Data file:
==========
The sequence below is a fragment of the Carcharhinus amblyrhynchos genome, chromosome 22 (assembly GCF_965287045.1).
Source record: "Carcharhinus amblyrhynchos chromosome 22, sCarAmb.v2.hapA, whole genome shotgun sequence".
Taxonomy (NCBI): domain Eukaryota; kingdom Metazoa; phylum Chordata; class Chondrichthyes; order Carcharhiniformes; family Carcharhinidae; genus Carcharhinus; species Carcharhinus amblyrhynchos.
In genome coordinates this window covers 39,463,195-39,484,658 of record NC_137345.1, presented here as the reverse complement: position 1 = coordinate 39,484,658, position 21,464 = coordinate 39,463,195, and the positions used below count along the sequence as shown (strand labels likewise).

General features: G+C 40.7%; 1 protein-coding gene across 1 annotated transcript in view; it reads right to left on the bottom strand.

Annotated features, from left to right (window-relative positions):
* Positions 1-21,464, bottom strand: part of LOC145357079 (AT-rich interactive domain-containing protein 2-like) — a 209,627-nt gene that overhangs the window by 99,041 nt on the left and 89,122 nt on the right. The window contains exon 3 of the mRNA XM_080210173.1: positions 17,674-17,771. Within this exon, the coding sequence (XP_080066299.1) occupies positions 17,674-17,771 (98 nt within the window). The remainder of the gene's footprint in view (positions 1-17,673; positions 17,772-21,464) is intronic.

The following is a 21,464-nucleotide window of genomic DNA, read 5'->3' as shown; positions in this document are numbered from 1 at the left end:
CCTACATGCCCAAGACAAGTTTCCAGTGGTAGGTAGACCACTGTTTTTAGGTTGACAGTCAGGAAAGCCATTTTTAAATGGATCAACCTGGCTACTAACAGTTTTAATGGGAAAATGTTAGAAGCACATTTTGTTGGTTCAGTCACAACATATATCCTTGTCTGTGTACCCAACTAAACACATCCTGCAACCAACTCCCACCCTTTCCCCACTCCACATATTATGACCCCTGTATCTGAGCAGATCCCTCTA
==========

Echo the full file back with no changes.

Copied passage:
The sequence below is a fragment of the Carcharhinus amblyrhynchos genome, chromosome 22 (assembly GCF_965287045.1).
Source record: "Carcharhinus amblyrhynchos chromosome 22, sCarAmb.v2.hapA, whole genome shotgun sequence".
Taxonomy (NCBI): domain Eukaryota; kingdom Metazoa; phylum Chordata; class Chondrichthyes; order Carcharhiniformes; family Carcharhinidae; genus Carcharhinus; species Carcharhinus amblyrhynchos.
In genome coordinates this window covers 39,463,195-39,484,658 of record NC_137345.1, presented here as the reverse complement: position 1 = coordinate 39,484,658, position 21,464 = coordinate 39,463,195, and the positions used below count along the sequence as shown (strand labels likewise).

General features: G+C 40.7%; 1 protein-coding gene across 1 annotated transcript in view; it reads right to left on the bottom strand.

Annotated features, from left to right (window-relative positions):
* Positions 1-21,464, bottom strand: part of LOC145357079 (AT-rich interactive domain-containing protein 2-like) — a 209,627-nt gene that overhangs the window by 99,041 nt on the left and 89,122 nt on the right. The window contains exon 3 of the mRNA XM_080210173.1: positions 17,674-17,771. Within this exon, the coding sequence (XP_080066299.1) occupies positions 17,674-17,771 (98 nt within the window). The remainder of the gene's footprint in view (positions 1-17,673; positions 17,772-21,464) is intronic.

The following is a 21,464-nucleotide window of genomic DNA, read 5'->3' as shown; positions in this document are numbered from 1 at the left end:
CCTACATGCCCAAGACAAGTTTCCAGTGGTAGGTAGACCACTGTTTTTAGGTTGACAGTCAGGAAAGCCATTTTTAAATGGATCAACCTGGCTACTAACAGTTTTAATGGGAAAATGTTAGAAGCACATTTTGTTGGTTCAGTCACAACATATATCCTTGTCTGTGTACCCAACTAAACACATCCTGCAACCAACTCCCACCCTTTCCCCACTCCACATATTATGACCCCTGTATCTGAGCAGATCCCTCTA